Article 7 of the Data Protection Directive 95/46/EC: “Member States shall provide that personal data may be processed only if”…. (f) processing is necessary for the purposes of the legitimate interests pursued by the controller or by the third party or parties to whom the data are disclosed, except where such interests are overridden by the interests or fundamental rights and freedoms of the data subject which require protection under Article 1(1).”
Questions referred to the Court of Justice of the European Union
The German Federal Court of Justice referred two questions to the Court of Justice of the European Union (“CJEU”):
1. Is a dynamic IP address with time of access, through which a user accessed a web page, "personal data” for a website provider, where the ISP has the additional information required to identify the data subject.
2. Does Article 7(f) of the Data Protection Directive 95/46/EC prohibit national law that seeks to limit the extent a website provider may justify its processing of personal data.
The Opinion of the Advocate General
The Advocate General responded as follows:
1. A dynamic IP address for a website provider constitutes "personal data", to the extent that an ISP has other additional data which could facilitate the identification of the user.
2. National legislation that does not allow a website provider to justify its processing of personal data for the purpose of pursuing its legitimate interests is incompatible with Article 7(f) of the Data Protection Directive 95/46/EC.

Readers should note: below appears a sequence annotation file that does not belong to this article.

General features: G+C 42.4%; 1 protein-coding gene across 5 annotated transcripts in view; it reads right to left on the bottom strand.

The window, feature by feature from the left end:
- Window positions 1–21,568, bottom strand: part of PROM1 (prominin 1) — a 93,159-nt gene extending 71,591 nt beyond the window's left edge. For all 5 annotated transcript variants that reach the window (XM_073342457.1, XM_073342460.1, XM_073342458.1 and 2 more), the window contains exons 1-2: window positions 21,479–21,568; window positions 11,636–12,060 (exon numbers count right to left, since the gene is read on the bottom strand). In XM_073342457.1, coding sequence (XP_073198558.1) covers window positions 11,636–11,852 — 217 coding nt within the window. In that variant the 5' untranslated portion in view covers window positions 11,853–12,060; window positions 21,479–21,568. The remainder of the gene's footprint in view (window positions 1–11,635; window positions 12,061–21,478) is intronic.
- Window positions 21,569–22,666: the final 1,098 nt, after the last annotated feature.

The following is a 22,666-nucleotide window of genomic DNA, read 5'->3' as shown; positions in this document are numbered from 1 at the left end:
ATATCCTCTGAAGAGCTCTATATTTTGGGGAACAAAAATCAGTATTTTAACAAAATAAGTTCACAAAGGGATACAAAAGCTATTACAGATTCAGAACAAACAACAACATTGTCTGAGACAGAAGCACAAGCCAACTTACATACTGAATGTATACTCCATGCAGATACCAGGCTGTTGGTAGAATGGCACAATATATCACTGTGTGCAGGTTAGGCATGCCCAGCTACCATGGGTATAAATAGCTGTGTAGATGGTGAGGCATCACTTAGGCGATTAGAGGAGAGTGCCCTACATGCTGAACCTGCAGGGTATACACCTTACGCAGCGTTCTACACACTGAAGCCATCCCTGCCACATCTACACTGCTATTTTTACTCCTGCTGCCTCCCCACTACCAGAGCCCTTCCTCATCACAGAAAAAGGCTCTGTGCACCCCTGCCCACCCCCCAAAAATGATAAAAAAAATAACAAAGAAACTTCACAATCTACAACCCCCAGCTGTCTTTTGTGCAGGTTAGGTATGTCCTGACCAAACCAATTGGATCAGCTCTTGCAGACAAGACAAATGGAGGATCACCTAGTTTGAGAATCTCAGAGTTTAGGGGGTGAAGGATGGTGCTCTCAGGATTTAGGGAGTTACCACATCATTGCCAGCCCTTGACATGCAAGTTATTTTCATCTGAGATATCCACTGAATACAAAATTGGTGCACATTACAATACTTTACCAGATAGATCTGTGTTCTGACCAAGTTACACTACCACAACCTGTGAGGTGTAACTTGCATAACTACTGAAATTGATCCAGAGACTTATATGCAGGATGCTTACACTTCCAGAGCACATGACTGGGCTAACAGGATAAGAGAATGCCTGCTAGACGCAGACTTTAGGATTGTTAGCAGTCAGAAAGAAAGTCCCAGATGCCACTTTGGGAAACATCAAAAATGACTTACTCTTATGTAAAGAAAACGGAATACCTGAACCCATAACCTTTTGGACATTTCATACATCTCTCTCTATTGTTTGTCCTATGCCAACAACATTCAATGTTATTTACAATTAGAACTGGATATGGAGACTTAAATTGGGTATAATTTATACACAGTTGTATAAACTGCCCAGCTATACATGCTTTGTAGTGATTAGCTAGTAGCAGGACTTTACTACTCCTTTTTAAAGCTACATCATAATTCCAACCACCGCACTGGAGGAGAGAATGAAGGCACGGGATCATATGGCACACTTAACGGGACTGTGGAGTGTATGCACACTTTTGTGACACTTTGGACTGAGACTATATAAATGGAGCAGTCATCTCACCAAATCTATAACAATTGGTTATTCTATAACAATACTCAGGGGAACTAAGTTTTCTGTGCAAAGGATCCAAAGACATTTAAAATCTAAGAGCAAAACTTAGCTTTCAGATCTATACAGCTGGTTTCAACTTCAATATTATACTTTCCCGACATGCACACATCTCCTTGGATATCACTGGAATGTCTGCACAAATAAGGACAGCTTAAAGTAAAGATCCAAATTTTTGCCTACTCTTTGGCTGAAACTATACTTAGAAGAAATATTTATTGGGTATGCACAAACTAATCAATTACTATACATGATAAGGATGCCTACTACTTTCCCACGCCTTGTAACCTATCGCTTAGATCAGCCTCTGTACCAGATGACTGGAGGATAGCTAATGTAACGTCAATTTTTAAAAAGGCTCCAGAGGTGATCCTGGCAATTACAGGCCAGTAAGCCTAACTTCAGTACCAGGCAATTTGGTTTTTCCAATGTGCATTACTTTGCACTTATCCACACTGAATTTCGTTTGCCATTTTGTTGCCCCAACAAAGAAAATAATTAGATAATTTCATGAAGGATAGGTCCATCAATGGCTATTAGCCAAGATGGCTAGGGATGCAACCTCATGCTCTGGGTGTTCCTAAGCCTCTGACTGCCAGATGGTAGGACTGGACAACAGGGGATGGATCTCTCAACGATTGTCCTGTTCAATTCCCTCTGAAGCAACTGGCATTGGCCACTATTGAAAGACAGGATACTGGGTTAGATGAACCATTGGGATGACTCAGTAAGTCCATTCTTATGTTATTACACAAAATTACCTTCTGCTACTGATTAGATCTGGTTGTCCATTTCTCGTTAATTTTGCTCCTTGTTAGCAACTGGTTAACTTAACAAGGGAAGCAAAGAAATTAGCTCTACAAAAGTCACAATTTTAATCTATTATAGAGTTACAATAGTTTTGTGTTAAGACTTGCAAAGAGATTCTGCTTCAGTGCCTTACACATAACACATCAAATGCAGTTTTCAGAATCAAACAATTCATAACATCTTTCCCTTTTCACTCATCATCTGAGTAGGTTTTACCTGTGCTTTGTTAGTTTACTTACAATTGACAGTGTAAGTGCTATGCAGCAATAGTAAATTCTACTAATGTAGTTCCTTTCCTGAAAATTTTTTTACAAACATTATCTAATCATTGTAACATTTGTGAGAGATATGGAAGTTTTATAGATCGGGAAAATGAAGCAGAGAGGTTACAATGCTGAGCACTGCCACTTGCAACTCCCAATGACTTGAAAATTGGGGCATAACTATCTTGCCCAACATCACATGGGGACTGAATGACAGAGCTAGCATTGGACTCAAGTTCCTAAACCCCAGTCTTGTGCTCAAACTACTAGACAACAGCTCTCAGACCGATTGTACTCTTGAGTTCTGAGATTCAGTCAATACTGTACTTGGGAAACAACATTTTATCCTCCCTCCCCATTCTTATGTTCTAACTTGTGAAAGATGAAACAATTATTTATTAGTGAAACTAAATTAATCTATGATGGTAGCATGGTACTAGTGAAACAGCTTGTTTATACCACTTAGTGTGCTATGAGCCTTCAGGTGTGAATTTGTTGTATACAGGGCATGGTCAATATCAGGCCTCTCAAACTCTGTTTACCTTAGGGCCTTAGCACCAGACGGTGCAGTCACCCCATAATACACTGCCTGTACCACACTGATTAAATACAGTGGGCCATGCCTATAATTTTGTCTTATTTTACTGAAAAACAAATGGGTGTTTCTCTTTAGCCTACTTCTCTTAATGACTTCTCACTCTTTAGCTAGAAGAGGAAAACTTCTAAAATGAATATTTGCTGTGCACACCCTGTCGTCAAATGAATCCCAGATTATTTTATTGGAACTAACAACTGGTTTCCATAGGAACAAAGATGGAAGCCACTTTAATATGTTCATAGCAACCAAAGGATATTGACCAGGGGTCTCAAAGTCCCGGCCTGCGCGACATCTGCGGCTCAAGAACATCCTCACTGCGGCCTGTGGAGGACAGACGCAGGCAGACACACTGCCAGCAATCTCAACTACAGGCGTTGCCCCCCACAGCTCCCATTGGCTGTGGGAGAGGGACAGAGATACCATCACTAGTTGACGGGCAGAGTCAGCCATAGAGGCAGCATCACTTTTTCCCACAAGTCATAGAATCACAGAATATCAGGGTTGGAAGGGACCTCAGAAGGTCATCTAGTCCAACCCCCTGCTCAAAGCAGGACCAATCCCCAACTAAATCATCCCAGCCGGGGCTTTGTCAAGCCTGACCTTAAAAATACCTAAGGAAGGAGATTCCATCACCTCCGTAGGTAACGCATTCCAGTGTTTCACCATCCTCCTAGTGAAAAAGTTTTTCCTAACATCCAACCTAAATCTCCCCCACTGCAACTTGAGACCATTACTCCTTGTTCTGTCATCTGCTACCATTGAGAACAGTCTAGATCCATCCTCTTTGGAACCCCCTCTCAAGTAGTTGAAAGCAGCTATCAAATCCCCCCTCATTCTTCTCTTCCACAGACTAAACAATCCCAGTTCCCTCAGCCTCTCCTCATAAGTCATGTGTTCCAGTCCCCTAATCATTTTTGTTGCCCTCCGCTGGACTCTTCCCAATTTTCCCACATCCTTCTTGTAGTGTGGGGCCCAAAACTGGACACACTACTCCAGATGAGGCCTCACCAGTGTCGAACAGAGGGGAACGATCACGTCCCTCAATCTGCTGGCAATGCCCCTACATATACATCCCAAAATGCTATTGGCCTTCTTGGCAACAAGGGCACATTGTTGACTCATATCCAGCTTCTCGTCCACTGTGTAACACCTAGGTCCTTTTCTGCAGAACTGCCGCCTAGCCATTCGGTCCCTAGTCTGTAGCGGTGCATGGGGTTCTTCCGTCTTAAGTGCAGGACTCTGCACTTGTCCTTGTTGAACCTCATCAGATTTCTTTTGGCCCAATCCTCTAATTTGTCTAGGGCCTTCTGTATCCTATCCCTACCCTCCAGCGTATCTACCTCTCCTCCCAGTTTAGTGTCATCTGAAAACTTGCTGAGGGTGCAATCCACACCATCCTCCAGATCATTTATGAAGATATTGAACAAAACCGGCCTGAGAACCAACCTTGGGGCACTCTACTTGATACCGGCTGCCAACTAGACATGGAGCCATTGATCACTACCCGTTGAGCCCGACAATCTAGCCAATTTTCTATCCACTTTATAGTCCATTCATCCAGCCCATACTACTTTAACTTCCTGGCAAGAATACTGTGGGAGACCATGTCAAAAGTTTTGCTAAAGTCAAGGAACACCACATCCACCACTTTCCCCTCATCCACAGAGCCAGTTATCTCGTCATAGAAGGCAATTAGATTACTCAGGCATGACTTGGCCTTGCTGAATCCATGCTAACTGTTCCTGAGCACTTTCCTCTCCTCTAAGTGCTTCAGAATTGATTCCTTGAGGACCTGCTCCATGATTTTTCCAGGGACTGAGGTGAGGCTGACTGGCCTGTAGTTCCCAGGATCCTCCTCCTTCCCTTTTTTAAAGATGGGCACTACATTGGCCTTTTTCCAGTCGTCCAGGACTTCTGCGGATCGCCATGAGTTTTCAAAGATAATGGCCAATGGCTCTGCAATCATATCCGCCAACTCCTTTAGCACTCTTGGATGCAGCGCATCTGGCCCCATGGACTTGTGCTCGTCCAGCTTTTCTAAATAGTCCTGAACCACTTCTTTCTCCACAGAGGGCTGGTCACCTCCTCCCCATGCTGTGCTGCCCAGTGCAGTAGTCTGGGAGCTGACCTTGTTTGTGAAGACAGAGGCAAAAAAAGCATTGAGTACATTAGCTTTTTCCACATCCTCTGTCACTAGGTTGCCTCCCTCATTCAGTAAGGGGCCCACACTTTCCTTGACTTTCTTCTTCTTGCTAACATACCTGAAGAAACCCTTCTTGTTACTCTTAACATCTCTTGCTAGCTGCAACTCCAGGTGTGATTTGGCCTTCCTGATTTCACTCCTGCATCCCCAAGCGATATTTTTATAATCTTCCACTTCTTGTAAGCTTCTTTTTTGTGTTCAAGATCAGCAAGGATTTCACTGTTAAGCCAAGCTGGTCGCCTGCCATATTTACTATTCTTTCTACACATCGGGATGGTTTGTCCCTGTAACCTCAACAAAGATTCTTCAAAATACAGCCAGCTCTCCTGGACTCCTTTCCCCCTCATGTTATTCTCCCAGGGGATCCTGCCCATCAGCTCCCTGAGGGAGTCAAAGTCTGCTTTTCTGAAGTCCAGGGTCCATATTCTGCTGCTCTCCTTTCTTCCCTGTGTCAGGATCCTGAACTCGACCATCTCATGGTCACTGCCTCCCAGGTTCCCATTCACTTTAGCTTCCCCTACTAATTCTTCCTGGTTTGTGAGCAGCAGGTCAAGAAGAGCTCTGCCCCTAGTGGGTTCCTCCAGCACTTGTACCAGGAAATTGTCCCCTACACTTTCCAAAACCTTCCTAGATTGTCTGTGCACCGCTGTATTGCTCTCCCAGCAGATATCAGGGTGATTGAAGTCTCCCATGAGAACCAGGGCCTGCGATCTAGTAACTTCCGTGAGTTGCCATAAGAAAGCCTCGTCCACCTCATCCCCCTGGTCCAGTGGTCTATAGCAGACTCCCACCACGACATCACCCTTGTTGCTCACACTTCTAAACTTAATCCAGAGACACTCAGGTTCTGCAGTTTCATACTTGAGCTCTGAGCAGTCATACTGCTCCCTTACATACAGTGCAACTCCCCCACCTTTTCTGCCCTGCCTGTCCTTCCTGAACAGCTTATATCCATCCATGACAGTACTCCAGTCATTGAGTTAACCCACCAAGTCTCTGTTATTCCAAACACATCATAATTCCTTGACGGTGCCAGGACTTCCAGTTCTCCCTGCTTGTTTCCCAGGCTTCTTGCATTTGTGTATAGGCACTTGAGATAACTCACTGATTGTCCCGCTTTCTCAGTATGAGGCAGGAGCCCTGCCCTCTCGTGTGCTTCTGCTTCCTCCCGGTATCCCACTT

The Advocate General’s view is that in so far as a dynamic IP address helps to determine, either alone or in conjunction with other information, the owner of the device that accessed a particular webpage, it may be information relating to an "identifiable person" and therefore constitutes personal data. The Advocate General stated when reaching his decision that the ISP is a main player in the structure of the internet who is known with certainty to be in possession of the data required by a website provider to identify a user of the website. It is reasonable to think that the website provider may approach the ISP to obtain the information it would require to identify the user. It is the practical possibility that the data may be transferred, which is perfectly “reasonable”, that transforms the dynamic IP address into personal data for the website provider.
The Advocate General also recognised that Article 7(f) of the Data Protection Directive 95/46/EC is more generous than German domestic law in authorising use of personal data for the purposes of a data controller's legitimate interests. German domestic law should be interpreted to allow a website provider to justify the processing of personal data where it is necessary for the legitimate interests it pursues. In this case its legitimate interest is ensuring the proper functioning of its websites, though it will not be able to justify the processing where the legitimate interest is overridden by the interests or fundamental rights and freedoms of the user.
The Advocate General pointed out that the case was a novel one for the CJEU. In a previous case, Scarlet Extended SA v Societe, Case C-70/10, the CJEU stated that IP addresses ‘are protected personal data because they allow those users to be precisely identified’, however this was in a context in which the collection and identification of IP addresses was carried out by the ISP, not by a website provider.
An opinion by the Advocate General is not binding on the CJEU but it is persuasive.
Breyer v Bundesrepublik Deutschland, Case C-582/14, 12 May 2016